Bhutan is a remote kingdom nestled in the Himalayas sitting between India and China. Bhutan has a land area smaller than Switzerland and a population of just 770,000 people. Life expectancy is only around 70 years. Almost completely cut off for centuries, Bhutan has allowed some aspects of the outside world to enter whilst fiercely guarding its own ancient traditions. For years, the country cut itself off, fearing that outside influences would undermine its monarchy and culture. Even now westernism is not as embraced as it is in many other Asian nations.  Radio broadcasting only began in 1973, while television and internet arrived in just 1999. 

The Wangchuck hereditary monarchy has wielded power since 1907. But Bhutan became a two-party parliamentary democracy after elections in March 2008. Bhutan is known for pioneering the concept of gross national happiness, a term coined by the king in the 1970s. The idea is that valuing collective happiness is the goal of governance - emphasizing harmony with nature and traditional values.

Our young men in the home are aged from 18 - 23 years. They stay in a hostel that is owned and operated by a very senior member of staff at the boys' high school. We have the scope to house 20 or more boys. Currently two boys are about to embark on into university education. This is quite an original style of ministry that Bhutanese Christian people are excited about. In the future they will surely suggest that we work with girls as well but let’s just put that off for a while!

Our Bhutan work is run from over the border in India’s West Bengal state. It would be very difficult to operate from within Bhutan.  Within the kingdom, once Christian young people complete their final year of high school it is felt that there is a greater emphasis by the government to select Buddhist young people to access tertiary education over others (including Christians). Hence in this way national leadership within the kingdom remains in the hands of the Buddhist majority.                                                                                                                                                                 As a result, EMPOWER ASIA has proactively chosen to educate Bhutanese Christian young people right up to university graduate level so that in time they may return back to Bhutan and input into their nation.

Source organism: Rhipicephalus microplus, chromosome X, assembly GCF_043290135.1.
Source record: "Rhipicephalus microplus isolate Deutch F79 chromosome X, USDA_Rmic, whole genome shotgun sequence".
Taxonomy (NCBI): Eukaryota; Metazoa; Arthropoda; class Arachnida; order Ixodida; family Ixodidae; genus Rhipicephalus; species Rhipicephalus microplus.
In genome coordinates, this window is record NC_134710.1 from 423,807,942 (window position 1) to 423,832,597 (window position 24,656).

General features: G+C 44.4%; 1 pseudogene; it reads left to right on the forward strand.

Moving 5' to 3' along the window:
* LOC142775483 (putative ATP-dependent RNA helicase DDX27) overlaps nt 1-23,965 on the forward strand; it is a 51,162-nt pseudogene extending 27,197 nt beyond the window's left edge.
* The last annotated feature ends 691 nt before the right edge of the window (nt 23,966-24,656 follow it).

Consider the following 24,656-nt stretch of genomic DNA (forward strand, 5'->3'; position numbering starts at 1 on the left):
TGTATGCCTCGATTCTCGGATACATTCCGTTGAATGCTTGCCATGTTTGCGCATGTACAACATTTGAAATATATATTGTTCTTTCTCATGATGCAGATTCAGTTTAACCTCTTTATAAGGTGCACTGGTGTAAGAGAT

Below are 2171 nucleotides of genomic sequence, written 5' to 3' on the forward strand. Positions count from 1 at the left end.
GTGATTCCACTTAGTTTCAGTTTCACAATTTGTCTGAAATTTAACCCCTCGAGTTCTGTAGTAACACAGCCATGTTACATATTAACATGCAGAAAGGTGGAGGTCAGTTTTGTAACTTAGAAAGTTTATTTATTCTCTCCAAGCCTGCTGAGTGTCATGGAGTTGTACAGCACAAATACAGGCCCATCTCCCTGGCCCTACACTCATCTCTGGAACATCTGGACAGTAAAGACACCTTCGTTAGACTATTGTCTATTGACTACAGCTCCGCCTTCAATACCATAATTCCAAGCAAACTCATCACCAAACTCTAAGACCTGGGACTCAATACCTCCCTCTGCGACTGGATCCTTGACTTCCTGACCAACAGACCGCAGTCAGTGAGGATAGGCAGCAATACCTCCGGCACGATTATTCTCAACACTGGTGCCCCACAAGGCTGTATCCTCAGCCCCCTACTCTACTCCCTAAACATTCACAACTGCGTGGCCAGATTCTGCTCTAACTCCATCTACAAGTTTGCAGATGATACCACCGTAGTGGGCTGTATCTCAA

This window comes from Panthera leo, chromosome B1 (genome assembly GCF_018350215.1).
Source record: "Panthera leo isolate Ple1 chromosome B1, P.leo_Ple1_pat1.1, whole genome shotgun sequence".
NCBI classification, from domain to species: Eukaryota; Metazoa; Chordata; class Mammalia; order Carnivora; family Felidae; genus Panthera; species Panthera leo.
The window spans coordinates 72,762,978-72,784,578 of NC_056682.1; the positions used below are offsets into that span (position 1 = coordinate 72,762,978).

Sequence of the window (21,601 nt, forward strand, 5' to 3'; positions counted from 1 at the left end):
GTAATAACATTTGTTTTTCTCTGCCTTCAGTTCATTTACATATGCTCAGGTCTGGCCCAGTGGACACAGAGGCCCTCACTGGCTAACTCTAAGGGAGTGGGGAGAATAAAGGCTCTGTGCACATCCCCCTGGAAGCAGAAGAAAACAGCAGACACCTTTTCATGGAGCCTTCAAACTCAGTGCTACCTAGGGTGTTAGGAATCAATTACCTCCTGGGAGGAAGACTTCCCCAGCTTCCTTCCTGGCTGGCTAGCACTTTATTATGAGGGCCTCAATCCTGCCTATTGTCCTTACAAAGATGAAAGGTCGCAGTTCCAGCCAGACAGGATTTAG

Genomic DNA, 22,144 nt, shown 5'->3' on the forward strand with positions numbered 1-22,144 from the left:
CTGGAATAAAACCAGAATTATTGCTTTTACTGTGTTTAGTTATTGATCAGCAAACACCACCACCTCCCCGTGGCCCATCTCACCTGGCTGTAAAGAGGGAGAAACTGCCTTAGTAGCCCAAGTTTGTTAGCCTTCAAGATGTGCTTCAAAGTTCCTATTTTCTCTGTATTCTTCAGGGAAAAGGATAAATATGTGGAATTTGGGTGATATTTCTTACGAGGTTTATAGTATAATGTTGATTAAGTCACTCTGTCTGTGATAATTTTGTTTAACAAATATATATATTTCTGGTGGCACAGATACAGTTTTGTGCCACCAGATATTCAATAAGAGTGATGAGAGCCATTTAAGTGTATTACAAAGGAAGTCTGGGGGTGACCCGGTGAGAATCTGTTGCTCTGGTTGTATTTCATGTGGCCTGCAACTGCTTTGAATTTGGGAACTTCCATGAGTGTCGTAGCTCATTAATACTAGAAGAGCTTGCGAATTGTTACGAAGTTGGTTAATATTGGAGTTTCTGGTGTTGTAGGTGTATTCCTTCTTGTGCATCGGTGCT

Buddha (pictured right) comes from a Buddhist family and is a fine young man.  He decided to finish his Bhutan based high school education back in 2011 and then went to work on his father's farm. Not long after that he became a Christian (through his uncle and brother). He wanted to learn more so he went to Kathmandu, Nepal to study for a six month Certificate in Theological Studies. He loved it.  

Buddha has been living with us since mid-2015 and is now about to start a business degree in India.  His hope is to graduate and then return back to Bhutan to assist his uncle in national church planting. Buddha has also talked about setting up his nation's first Christian school. 


EMPOWER ASIA, Box 2334, Dunedin, NEW ZEALAND